In case you’re curious, let me assure you, as a hostess, I am top notch. Their favorite meals (three bean chili, my special turkey stuffing, bread bowls) are consumed with satisfaction. The house is kept tidy and clean, in spite of four dogs and a cat. My television remains tuned to shows I would never watch (Jersey Shore, My Big Fat Gypsy American Wedding, and Catfish to name a few). I provide adequate outlets for their myriad electronic appliances. My car? Please, take it. It’s clean, maintained, and full of gas. All that I provide seems sufficient to ensure a guest would have no problem complying with my one, small request to put the damn toilet paper in the holder correctly!

Let me take one deep breath to center myself.

Okay. In their defense, they have shoveled snow, washed clothes, rinsed dishes, and even fed my allergic dog the 18 pills he must now take daily. The fact that one daughter, in an attempt to entice my dog to chew his fish oil gel cap, bit into the capsule herself and ended up with a face full of fish oil is a Christmas memory I’ll savor. Their thoughtful Christmas gifts (including an Ipod adapter for my car and a hot spot for the houseboat) illustrated how well they know me and my needs. Waking up to them shuffling around the house like zombies as they prepare their morning cups of coffee brings back memories of college breaks and the remembered happiness of having them here, tempered with the relief of knowing they would leave.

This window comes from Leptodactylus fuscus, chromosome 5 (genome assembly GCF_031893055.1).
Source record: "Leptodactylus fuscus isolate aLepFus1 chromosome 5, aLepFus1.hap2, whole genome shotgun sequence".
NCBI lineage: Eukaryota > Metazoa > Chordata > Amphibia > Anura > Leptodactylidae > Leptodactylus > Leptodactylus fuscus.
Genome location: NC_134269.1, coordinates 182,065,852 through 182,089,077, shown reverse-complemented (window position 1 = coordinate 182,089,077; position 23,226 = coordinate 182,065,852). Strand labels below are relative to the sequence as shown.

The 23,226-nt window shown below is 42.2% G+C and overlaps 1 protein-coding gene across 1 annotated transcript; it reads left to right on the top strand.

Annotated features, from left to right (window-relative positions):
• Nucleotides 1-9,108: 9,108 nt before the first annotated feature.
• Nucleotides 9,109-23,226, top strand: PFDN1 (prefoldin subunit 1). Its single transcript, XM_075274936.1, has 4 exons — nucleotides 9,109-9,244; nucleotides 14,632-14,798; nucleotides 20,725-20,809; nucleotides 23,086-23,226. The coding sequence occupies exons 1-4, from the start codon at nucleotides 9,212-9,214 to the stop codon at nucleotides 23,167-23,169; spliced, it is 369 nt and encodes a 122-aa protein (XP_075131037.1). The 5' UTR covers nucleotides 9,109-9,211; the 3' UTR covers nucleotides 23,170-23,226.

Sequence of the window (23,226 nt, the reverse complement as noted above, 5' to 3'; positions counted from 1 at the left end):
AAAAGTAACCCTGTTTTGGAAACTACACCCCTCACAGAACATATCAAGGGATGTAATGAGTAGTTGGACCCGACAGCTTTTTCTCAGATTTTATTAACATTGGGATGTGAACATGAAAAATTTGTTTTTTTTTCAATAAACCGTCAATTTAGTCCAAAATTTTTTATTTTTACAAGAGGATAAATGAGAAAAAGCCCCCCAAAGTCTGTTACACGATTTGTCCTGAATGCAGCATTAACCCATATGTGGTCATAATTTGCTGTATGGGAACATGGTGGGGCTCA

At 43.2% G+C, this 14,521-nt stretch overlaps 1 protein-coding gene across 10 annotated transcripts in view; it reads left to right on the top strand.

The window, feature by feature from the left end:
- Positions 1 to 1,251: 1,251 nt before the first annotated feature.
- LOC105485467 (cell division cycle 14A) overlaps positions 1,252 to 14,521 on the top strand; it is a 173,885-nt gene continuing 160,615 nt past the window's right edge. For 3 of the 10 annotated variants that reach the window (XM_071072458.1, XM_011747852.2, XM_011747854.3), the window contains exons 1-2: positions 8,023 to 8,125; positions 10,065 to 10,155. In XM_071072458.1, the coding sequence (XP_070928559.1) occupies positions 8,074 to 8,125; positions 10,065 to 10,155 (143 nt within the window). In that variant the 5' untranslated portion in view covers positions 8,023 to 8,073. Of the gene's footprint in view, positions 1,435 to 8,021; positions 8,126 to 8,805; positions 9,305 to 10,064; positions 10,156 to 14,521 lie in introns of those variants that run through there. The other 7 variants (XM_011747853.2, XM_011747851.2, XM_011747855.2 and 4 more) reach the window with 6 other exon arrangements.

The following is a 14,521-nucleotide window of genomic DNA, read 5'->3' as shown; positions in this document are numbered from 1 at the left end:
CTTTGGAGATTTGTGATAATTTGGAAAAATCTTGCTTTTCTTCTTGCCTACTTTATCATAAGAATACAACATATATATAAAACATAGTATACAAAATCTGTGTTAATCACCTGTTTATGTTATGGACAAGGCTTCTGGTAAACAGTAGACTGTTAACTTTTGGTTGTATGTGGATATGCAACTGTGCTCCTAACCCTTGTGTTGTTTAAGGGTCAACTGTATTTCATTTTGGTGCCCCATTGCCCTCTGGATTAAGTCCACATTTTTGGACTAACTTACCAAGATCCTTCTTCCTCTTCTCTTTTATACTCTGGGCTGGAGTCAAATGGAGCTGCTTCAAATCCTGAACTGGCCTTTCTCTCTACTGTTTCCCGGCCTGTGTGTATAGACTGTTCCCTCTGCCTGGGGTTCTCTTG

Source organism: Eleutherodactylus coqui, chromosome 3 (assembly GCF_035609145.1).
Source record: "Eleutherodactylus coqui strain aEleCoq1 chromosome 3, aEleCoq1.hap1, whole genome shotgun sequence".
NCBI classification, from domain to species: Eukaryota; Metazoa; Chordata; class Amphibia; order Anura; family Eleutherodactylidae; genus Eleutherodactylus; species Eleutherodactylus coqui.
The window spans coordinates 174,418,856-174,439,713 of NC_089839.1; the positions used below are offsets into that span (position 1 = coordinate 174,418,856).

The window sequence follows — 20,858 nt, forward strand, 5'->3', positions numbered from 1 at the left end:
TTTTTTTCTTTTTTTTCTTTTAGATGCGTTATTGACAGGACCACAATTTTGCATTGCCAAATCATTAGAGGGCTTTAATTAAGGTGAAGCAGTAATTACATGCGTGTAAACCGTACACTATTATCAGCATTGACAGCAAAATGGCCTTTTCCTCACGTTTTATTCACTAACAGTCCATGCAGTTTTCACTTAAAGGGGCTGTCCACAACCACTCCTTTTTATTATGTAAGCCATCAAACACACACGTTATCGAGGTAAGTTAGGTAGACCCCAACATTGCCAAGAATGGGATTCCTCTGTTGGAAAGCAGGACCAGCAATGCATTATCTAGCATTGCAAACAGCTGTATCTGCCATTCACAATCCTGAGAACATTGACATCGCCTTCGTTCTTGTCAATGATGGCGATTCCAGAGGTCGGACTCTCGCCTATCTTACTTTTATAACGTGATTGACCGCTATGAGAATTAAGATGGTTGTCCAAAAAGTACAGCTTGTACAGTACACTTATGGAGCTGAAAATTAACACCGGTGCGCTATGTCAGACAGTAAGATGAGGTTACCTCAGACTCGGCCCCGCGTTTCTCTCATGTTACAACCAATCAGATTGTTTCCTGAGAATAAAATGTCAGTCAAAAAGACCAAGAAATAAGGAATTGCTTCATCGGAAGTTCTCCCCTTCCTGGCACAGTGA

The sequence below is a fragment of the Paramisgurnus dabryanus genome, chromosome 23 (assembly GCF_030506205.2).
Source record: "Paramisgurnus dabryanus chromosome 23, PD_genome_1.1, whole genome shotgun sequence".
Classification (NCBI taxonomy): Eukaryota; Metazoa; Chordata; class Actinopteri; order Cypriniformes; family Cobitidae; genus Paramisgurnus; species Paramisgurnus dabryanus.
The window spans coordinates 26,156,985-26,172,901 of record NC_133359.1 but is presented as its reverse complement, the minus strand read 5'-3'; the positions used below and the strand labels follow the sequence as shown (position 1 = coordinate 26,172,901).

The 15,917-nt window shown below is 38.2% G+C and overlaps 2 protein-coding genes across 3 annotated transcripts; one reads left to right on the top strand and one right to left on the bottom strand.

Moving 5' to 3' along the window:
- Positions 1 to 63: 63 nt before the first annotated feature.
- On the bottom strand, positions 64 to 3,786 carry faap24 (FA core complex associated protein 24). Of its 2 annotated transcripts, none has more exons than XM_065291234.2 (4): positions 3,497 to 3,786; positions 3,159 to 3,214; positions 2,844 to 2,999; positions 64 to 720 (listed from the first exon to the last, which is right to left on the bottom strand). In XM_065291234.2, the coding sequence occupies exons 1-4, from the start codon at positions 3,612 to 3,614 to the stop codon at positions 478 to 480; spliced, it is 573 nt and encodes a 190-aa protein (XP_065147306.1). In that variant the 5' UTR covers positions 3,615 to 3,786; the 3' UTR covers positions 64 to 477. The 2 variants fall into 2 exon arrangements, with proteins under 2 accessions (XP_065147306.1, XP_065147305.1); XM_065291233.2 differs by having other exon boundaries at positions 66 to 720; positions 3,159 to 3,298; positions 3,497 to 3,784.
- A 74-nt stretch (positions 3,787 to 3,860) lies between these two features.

And, even though fish and house guests may stink after three days, the emptiness of my children’s leaving will last for many more. For a week, we dance around trying to get this new relationship right. We bicker, and pick at each other, and roll our eyes. We form and reform alliances over movies and music. We hide our resentment and disappointment. Then we hug it out and whisper i love you’s and i miss you’s and i wish you didn’t have to leave so soon. But, that’s what happens when children grow up.

Someday they’ll have families of their own. They’ll create their own holiday traditions and, I hope, I’ll have a place in them. Each holiday reminds me that this will always be their childhood home, but it isn’t the place they call home.  It reminds me that my time for making their rules has ended and now they make their own, and if that includes putting the toilet paper in backwards, there’s nothing I can do about it because I can’t turn back time. I can only turn around the toilet paper.

Empty Nests

Empty Nests (Photo credit: Sterlic)